Have you ever considered replacing an ingredient in one of your dishes or products, for cost reasons for example? If so, it’s very important to also change the corresponding allergen information on your menu or buffet cards. One example is the replacement of nuts by peanuts, which are cheaper. If your customer is unaware of the ingredient change, the consequences can be disastrous, because an allergic reaction can be extremely severe. Last year in Yorkshire in the UK a restaurant visitor died after having an anaphylactic reaction to a curry containing peanuts, after he had specifically informed the restaurant owner about his allergy. The restaurant owner had changed a nut ingredient in his recipe. Make sure your customers can rely on your allergy declarations by keeping them updated at all times.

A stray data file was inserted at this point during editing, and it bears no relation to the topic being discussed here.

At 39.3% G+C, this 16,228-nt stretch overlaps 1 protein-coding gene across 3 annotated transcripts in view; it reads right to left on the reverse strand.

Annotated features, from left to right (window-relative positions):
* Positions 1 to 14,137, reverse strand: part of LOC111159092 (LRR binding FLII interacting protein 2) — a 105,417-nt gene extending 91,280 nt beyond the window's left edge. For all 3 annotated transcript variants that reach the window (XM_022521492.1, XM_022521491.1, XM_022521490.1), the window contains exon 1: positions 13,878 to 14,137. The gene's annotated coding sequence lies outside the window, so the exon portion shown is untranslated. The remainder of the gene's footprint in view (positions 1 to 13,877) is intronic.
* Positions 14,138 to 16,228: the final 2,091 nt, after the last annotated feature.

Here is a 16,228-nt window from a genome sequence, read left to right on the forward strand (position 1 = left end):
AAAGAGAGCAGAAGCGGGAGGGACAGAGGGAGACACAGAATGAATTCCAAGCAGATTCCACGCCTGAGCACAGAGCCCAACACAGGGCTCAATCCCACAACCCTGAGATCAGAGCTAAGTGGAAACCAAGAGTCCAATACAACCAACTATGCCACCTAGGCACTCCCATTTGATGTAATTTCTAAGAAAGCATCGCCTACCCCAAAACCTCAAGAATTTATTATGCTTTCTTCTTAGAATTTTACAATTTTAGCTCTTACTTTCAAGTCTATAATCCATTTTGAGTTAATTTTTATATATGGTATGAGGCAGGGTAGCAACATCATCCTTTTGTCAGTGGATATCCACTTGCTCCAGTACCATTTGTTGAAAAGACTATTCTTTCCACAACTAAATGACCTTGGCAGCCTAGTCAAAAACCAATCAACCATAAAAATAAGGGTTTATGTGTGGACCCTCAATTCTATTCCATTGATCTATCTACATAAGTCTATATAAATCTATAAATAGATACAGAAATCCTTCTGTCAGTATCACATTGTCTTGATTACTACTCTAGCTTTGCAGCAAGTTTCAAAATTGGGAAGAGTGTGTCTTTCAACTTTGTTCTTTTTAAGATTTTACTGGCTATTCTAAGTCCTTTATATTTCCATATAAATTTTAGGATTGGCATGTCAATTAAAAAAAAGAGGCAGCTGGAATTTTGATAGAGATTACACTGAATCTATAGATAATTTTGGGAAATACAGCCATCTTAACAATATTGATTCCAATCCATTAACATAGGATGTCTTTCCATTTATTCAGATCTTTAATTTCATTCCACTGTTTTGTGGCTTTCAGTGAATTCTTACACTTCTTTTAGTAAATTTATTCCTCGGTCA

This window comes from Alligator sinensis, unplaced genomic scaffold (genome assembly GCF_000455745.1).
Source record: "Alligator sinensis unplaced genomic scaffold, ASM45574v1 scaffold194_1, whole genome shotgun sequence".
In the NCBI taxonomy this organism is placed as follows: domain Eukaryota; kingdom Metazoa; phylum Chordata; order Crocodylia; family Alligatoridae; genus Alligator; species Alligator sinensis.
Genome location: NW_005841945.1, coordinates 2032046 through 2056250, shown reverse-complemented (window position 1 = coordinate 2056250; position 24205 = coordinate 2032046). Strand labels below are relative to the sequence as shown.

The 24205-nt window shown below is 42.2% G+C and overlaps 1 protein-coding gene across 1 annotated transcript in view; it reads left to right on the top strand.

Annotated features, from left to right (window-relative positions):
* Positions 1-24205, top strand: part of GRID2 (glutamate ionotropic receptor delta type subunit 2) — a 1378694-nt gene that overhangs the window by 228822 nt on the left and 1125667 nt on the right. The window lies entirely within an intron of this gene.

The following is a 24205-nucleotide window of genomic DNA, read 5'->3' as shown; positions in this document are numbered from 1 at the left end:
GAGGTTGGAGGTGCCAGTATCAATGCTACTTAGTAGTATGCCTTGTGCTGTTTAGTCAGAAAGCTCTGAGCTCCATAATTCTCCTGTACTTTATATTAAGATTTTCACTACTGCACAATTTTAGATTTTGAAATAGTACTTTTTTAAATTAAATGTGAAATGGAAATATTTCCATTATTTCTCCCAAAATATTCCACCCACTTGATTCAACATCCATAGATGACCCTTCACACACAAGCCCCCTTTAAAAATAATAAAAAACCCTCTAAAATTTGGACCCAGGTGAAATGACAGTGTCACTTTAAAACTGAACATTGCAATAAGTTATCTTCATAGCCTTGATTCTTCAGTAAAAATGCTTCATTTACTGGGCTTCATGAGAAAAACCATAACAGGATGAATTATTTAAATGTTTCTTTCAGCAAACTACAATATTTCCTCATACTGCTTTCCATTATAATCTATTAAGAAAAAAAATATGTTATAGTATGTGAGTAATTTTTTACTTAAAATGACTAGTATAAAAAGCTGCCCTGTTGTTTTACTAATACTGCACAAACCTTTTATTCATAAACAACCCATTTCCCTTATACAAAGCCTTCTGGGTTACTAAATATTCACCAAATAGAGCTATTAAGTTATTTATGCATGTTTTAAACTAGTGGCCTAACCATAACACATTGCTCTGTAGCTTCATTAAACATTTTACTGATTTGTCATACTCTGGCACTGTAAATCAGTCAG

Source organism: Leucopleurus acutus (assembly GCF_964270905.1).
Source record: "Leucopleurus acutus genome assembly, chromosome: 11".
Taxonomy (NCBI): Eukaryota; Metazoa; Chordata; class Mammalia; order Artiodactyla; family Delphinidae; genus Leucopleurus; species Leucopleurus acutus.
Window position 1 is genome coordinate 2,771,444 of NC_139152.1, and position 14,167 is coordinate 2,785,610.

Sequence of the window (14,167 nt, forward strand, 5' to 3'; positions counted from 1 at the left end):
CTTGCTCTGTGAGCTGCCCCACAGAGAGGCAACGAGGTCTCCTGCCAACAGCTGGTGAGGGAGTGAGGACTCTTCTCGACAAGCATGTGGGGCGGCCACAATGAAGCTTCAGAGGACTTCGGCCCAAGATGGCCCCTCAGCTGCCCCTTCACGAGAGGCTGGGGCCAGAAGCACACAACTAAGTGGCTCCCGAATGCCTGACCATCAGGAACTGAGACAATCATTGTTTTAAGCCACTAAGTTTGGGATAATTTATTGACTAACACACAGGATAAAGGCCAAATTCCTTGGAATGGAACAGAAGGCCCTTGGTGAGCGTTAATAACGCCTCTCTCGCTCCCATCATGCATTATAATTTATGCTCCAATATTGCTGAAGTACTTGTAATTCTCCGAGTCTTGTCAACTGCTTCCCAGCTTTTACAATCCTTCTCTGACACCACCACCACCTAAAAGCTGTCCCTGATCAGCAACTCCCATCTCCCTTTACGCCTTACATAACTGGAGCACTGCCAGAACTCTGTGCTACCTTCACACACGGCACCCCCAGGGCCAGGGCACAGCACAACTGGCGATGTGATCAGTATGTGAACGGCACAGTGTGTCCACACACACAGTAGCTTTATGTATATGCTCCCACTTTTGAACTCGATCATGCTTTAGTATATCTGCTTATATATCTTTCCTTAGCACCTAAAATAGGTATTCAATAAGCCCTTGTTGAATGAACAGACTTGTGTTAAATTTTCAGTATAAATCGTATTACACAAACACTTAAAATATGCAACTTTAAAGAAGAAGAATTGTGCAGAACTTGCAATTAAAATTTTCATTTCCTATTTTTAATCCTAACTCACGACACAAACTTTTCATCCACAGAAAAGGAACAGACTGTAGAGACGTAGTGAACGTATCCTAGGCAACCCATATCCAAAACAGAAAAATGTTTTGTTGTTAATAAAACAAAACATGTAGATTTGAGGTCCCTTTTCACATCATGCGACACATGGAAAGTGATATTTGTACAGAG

Raw materials and semi-finished products
You also need to apply allergen coding to whatever raw materials you keep in your stockroom, refrigerator or freezer. How else will you know which allergens are (possibly) in your dishes when serving them? Once you have removed a product’s packaging, you have lost this information.
How to comply with regulations
Information about the fourteen most important allergens must be actively provided to your customers. It’s allowed to do this verbally, but you also need to have it in writing. This way, your employees can consult the allergen information and the Food Standards Agency (FSA) can check its’ accuracy.